We Need, Commas.
There used to be a small grocery store in Evanston I walked by just to look at the display of giant turtles. You know, those slabs of chocolate and caramel and pecans too delicious to need a particular shape. These were especially huge—as big as a baby’s head and twice as scrumptious. In my heart, I knew I could eat five. But the handwritten sign under the display was unclear.
“Try one big mama.”
Now, are they saying that the turtles are big mamas and that you, the customer, should try one? Like, “Try one big mama and you will die of pleasure”? And did this mean I couldn’t eat five after all? In my confusion, my appetite disappeared, and I walked on.
A week or so later, I passed the store again, and the sign had mysteriously changed. Now it read
“Try one, big mama.”
Oho! So now I, the prospective customer, am the big mama, in which case, maybe I don’t exactly need to be eating giant chocolate slabs. Far too sensitive to admit to being a big mama, I once again passed up the delectable treats.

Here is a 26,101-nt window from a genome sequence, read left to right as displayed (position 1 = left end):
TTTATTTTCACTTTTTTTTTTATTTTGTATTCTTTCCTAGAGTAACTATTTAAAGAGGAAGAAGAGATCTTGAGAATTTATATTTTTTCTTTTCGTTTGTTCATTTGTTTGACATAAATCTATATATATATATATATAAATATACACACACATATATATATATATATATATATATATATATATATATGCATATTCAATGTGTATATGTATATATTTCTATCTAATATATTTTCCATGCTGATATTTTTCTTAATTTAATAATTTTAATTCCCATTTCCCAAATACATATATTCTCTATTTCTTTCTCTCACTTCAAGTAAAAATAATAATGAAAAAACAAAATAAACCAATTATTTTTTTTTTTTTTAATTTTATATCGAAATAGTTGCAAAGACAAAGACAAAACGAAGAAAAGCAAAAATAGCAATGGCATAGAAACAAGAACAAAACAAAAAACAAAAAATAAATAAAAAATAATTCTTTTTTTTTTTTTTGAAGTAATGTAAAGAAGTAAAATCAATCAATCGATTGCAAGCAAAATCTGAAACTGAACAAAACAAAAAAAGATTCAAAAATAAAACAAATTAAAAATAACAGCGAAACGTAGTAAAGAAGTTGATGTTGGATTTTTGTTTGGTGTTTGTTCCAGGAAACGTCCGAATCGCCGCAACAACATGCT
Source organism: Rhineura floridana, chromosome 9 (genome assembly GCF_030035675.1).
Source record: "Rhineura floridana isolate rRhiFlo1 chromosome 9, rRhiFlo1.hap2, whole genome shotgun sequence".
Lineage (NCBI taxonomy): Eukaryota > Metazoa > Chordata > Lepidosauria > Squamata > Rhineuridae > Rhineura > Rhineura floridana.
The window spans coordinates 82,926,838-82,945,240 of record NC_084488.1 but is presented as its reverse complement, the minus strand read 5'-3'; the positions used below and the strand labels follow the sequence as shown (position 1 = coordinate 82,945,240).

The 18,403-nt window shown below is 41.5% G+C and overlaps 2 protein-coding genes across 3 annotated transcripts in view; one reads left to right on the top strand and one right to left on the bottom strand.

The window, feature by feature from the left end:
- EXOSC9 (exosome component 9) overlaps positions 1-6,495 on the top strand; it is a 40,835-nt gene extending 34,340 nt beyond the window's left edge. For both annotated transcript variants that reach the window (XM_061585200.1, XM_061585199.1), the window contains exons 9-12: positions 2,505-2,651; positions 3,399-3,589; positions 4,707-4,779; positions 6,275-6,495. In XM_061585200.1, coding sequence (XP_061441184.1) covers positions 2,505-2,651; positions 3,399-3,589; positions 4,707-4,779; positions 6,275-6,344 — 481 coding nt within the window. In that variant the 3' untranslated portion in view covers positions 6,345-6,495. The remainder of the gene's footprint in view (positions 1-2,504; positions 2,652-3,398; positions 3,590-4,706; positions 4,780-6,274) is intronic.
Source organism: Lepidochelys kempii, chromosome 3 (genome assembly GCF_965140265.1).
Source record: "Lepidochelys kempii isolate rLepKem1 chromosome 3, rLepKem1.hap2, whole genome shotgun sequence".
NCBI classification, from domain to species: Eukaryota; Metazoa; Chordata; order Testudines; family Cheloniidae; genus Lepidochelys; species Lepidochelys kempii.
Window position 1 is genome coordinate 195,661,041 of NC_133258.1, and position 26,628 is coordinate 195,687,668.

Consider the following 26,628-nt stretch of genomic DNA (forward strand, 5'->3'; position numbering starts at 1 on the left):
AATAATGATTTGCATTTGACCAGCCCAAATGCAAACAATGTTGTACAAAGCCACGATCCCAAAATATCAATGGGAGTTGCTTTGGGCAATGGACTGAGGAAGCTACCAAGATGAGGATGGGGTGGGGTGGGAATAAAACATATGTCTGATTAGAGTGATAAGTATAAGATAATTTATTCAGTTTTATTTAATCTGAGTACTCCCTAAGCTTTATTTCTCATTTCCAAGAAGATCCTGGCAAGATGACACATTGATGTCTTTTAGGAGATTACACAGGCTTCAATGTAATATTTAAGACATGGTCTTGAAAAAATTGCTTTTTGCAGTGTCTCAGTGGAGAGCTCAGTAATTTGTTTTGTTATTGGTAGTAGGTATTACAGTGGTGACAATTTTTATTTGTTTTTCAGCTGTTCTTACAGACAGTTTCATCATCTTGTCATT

But my curiosity and chocolate craving brought me back. Again! The sign had changed!
“Try a big mama.”
OK, so now I’m fairly confident that the turtles are, indeed, the big mamas, not me. The next step: to actually go into the store and ask for a big mama. But what if I was wrong? Could I trust the sign after all these changes? Could I trust a vendor with such a shaky understanding of the all-important comma? I thought it safer to wait and see if the sign underwent any more changes, possibly the addition of an exclamation point.
The next time I passed the store, the “big mama” sign was gone and the chocolate slabs were replaced with fruit.
I hate fruit.
If you want to punctuate things:
- Eats, Shoots & Leaves by Lynne Truss is an amusing and informative read.
If you want to skip the boring grammar lesson and join the Big Mama Club:
Delicious turtles came from here